The rise of the ISSB: Navigating the new era of sustainability reporting


In a recent post by Diligent, the company outlined some key details surrounding the International Sustainability Standards Board (ISSB).

Global stakeholders, including business leaders, international investors, and regulators, have long sought a consistent understanding of the impact of sustainability on a company’s outlook. This demand has been met by the International Sustainability Standards Board (ISSB), leading to the introduction of new global standards.

In June, the launch of the IFRS S1 and IFRS S2 standards, was met with worldwide applause from stock exchanges ranging from Lagos to London. These newly established regulations present a universal language for discussing sustainability and climate-related risks and opportunities. This development aids companies in communicating their sustainability narrative in a solid, verifiable fashion that can be equated across various organisations.

A considerable part of the new ISSB standards may seem recognisable as ISSB has made an effort to align various Environmental, Social, and Governance (ESG) standards, building one upon another. For instance, the Corporate Sustainability Reporting Directive (CSRD) and the Task Force for Climate-related Financial Disclosures (TCFD) both primarily focus on governance, strategy, risk management, and targets and metrics. Similarly, the SEC’s proposed climate disclosures also show comparable overlap, mandating detailed disclosures on risk management and strategy.

The ISSB’s aim to create a truly global framework led to the development of IFRS S1 and IFRS S2, based on the International Financial Reporting Standards (IFRS) framework for accounting, adopted by more than 140 jurisdictions. In terms of sustainability and climate, the IFRS accounting standards and ISSB sustainability standards include TCFD recommendations.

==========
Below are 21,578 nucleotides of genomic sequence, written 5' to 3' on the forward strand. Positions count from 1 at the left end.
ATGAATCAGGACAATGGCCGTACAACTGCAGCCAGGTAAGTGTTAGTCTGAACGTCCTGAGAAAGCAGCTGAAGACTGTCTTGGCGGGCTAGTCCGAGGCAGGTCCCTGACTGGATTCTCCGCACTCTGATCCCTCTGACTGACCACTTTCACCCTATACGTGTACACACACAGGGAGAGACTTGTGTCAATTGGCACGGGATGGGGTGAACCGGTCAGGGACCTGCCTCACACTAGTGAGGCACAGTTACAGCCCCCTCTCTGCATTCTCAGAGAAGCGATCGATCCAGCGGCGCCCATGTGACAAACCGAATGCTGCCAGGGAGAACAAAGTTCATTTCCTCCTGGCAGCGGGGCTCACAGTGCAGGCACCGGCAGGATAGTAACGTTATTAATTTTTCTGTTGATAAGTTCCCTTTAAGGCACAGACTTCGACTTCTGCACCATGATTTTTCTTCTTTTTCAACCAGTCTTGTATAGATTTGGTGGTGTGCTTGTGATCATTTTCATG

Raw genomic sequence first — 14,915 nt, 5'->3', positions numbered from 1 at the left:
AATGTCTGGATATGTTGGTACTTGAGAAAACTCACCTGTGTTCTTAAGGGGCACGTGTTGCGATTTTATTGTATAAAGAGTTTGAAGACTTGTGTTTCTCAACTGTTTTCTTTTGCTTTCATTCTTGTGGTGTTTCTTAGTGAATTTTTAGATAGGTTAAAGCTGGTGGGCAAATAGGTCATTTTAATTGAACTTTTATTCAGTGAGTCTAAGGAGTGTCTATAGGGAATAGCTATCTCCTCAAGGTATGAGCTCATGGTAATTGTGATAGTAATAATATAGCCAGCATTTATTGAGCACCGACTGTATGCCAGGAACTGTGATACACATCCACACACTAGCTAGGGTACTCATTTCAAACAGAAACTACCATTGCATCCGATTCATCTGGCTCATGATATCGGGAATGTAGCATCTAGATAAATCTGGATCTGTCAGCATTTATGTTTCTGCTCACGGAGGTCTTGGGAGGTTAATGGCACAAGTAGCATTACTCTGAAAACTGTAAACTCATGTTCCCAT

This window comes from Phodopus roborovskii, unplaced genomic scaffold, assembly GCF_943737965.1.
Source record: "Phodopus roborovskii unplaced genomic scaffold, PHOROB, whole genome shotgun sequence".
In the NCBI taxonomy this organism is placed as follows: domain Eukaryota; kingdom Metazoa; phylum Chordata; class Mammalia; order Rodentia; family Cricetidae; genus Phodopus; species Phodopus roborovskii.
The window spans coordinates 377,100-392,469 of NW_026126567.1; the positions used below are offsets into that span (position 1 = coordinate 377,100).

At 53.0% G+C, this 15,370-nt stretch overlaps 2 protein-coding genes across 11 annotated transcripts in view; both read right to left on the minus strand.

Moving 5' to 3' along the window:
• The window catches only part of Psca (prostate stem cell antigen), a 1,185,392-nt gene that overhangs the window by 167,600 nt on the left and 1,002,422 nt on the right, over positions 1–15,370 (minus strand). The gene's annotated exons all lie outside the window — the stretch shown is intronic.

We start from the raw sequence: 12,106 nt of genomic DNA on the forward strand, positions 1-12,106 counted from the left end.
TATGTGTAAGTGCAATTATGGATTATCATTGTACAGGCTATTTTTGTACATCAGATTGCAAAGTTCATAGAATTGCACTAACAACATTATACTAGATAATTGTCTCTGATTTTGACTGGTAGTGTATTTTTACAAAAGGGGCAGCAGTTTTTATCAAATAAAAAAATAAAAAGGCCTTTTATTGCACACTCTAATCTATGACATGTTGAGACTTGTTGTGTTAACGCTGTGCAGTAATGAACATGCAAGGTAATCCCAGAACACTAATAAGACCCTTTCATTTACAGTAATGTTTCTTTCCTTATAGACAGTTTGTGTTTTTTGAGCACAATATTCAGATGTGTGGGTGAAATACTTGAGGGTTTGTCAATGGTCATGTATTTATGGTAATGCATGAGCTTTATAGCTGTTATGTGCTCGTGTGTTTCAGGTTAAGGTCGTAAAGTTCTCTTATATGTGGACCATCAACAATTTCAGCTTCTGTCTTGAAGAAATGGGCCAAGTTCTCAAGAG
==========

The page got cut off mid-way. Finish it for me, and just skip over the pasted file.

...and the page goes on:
The introduction of these standards will require businesses to combine sustainability-related disclosures and financial statements in the same reporting package. Adapting to the new ESG framework or standard will likely involve additional tasks for businesses such as collecting new climate-related data and compiling them against new requirements. Particularly for auditors, the introduction of IFRS S1 and S2 translates to new deadlines, reporting processes, and compliance requirements.

Thankfully, companies will not face these new changes alone. The ISSB will establish a Transition Implementation Group to support efforts and provide resources to build reporting capacity. Additionally, they plan to collaborate with jurisdictions going beyond the global baseline to make reporting more efficient and effective, particularly by aligning ISSB and other standards.

Technology plays a vital role in making the journey smoother. Despite the significant work involved, technology can assist in integrating the ISSB standards into data collection processes, aligning these processes with other reporting frameworks, and managing complex content mapping and disclosure requirements. Moreover, specialised compliance and reporting software can facilitate customisation, integration, and adaptation, making it easier for departments to scale up.

As ISSB Chair Emmanuel Faber foretold, the publication is merely the beginning. He affirmed, “We know that better information leads to better economic decisions. Today’s publication is just the starting point as we consult on our future priorities, beyond climate.”

Read the full post here.

Keep up with all the latest FinTech news here.

Copyright © 2023 FinTech Global

Enjoying the stories?

Subscribe to our daily FinTech newsletter and get the latest industry news & research


The following investor(s) were tagged in this article.